Research Article | Open Access
Boldizsar Kovacs, Sven Reek, Nazmi Krasniqi, Urs Eriksson, Firat Duru, "Extended Use of the Wearable Cardioverter-Defibrillator: Which Patients Are Most Likely to Benefit?", Cardiology Research and Practice, vol. 2018, Article ID 7373610, 8 pages, 2018. https://doi.org/10.1155/2018/7373610
Extended Use of the Wearable Cardioverter-Defibrillator: Which Patients Are Most Likely to Benefit?
Background. Wearable cardioverter-defibrillators (WCD, LifeVest, ZOLL) can protect from sudden cardiac death bridging a vulnerable period until a decision on implantable cardioverter-defibrillator (ICD) implantation can be reached. WCD is commonly used for 3 months or less. It is unknown, which patients use WCD longer and which patients are most likely to benefit from it. Hypothesis. Extended use of WCD is reasonable in selected cases based on underlying heart disease and overall patient risk profile. Methods. We conducted a systematic and comprehensive research of all published clinical studies on PubMed reporting on the use of the WCD. Only original articles reporting on wear times and time to appropriate shocks were included in our analysis. Results. The search resulted in 127 publications. 14 parameters were reported necessary for inclusion in our analysis. Median wear times ranged from 16 to 394 days. The median wear time was especially long for patients suffering from nonischemic cardiomyopathy (NICM) (range: 50–71 days) and specifically peripartum cardiomyopathy (PPCM) (120 days) and for heart transplant candidates. There was a large variation of appropriate shocks according to indication for WCD use. In contrast to NICM in general, the number of appropriate shocks was particularly high in patients with PPCM (0 in 254 patients and 5 in 49 patients, respectively). The median and maximal time periods to the first appropriate shock were longest in patients with PPCM (median time to the first appropriate shock: 68 days). Conclusions. Prolonged use of WCD is not uncommon in available literature. Patients suffering from NICM and specifically PPCM seem most likely to have longer therapy duration with WCD with success. Careful patient selection for prolonged use may decrease the need for ICD implantation in the future; however, prospective data are needed to confirm this hypothesis.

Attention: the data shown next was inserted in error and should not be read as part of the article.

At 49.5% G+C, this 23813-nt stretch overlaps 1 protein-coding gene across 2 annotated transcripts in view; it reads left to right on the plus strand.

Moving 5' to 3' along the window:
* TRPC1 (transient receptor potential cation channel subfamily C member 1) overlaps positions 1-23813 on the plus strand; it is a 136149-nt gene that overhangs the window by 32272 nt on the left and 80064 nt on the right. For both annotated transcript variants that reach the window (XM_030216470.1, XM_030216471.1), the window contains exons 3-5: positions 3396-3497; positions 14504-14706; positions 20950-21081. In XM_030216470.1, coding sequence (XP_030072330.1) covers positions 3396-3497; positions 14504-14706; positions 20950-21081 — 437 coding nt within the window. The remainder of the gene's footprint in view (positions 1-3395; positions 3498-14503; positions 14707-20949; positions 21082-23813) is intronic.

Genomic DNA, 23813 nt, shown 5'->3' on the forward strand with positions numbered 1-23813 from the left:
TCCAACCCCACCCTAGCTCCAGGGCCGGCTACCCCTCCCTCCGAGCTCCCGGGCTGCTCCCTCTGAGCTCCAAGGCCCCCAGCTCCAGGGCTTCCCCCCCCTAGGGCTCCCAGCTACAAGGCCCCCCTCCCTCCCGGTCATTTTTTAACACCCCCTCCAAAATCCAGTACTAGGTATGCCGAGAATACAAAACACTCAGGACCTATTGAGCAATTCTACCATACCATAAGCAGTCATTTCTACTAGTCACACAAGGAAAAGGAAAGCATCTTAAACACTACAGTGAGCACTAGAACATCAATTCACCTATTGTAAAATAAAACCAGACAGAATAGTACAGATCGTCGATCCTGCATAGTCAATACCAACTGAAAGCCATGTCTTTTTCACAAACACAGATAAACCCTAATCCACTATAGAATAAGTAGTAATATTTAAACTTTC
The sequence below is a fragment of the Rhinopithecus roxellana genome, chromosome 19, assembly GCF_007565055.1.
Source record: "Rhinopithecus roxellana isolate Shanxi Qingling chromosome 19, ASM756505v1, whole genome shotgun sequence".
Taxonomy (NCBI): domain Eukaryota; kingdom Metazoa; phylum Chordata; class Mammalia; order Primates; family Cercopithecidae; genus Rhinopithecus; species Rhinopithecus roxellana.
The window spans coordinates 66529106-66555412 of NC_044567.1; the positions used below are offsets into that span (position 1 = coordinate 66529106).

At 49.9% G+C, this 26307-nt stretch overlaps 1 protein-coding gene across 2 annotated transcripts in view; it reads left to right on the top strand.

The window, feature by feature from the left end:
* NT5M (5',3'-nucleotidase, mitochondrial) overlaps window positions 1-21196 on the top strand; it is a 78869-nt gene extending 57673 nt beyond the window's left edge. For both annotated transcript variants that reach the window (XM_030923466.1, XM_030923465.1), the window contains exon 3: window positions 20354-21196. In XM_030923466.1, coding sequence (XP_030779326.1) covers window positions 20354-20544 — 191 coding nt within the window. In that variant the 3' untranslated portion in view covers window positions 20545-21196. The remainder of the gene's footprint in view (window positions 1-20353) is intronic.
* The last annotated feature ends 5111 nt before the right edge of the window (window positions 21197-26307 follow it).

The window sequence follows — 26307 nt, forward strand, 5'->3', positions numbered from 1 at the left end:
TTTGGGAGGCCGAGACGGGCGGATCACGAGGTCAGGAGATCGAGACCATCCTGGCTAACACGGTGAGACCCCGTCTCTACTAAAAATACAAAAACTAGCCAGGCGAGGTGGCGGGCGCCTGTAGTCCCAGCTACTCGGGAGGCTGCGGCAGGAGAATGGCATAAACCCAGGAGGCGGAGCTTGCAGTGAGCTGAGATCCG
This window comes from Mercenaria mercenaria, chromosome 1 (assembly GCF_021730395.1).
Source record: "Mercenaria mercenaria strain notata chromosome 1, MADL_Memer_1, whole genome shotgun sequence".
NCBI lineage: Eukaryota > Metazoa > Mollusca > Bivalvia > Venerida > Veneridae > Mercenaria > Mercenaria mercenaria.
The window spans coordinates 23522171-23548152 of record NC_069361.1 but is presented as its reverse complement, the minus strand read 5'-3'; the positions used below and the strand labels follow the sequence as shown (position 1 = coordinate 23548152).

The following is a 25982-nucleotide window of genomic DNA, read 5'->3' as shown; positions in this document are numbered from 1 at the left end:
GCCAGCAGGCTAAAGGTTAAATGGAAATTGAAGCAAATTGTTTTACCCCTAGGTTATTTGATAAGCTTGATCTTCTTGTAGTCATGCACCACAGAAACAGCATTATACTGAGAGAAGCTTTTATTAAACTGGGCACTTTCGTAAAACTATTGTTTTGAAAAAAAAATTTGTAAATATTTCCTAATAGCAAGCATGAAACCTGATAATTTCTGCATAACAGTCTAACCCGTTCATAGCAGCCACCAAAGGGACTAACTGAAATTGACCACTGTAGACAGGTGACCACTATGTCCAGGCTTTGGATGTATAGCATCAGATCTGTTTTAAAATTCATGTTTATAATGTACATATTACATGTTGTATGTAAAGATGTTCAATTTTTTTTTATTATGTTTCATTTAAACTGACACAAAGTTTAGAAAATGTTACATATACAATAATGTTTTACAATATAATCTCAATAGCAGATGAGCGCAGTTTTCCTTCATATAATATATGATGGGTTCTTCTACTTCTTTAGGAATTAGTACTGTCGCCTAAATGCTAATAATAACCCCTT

The implantable cardioverter-defibrillator has firmly established itself as a treatment option for patients at high risk for life-threatening ventricular tachyarrhythmias. In fact, several large randomized-controlled studies have supported its efficacy in preventing sudden cardiac death (SCD) and in reduction of mortality in patients with ischemic cardiomyopathy (ICM) and an ejection fraction (EF) ≤35% at least 6 weeks after the ischemic event or nonischemic cardiomyopathy (NICM) and an EF ≤35% after at least 3 months of optimal medical therapy (OMT) in primary prophylaxis [1–5]. The place for ICDs in secondary prophylaxis is clear, and it is indicated when a hemodynamically relevant tachycardia is diagnosed without a reversible cause or within 48 hours of an ischemic event [6–8]. Several controversies remain, however, regarding the optimal use of ICDs in primary prevention. In particular, questions of risk stratification, including the optimal time point for implantation, are unresolved yet. Moreover, there are clinical scenarios where the use of an implantable cardioverter-defibrillator (ICD) is not possible.
The wearable cardioverter-defibrillator is a noninvasive device used temporarily for the prevention of SCD in presumed high-risk patients, which do not meet ICD implantation criteria on the basis of current guidelines. So far, only one wearable cardioverter-defibrillator (WCD) is approved for clinical use (LifeVest, ZOLL, Pittsburgh, Pennsylvania, USA). The device is a wearable vest with built-in electrodes for rhythm sensing, and pads in case a shock must be delivered [9, 10]. The WCD can detect ventricular tachycardia and ventricular fibrillation using an algorithm based on programmable heart rate cut-off values and ECG morphology analysis. Arrhythmia detection initiates a series of warnings before treatment ensues (Figure 1). Current recommendations, however, do not specify on the suggested WCD use duration except for ICM (40 days) . On the contrary, WCD use is only a temporary protection against SCD. Prolonged use is defined as longer than the current recommended waiting period before implantation of an ICD, which is 3 months in the case of NICM and 40 days after the index event for ICM .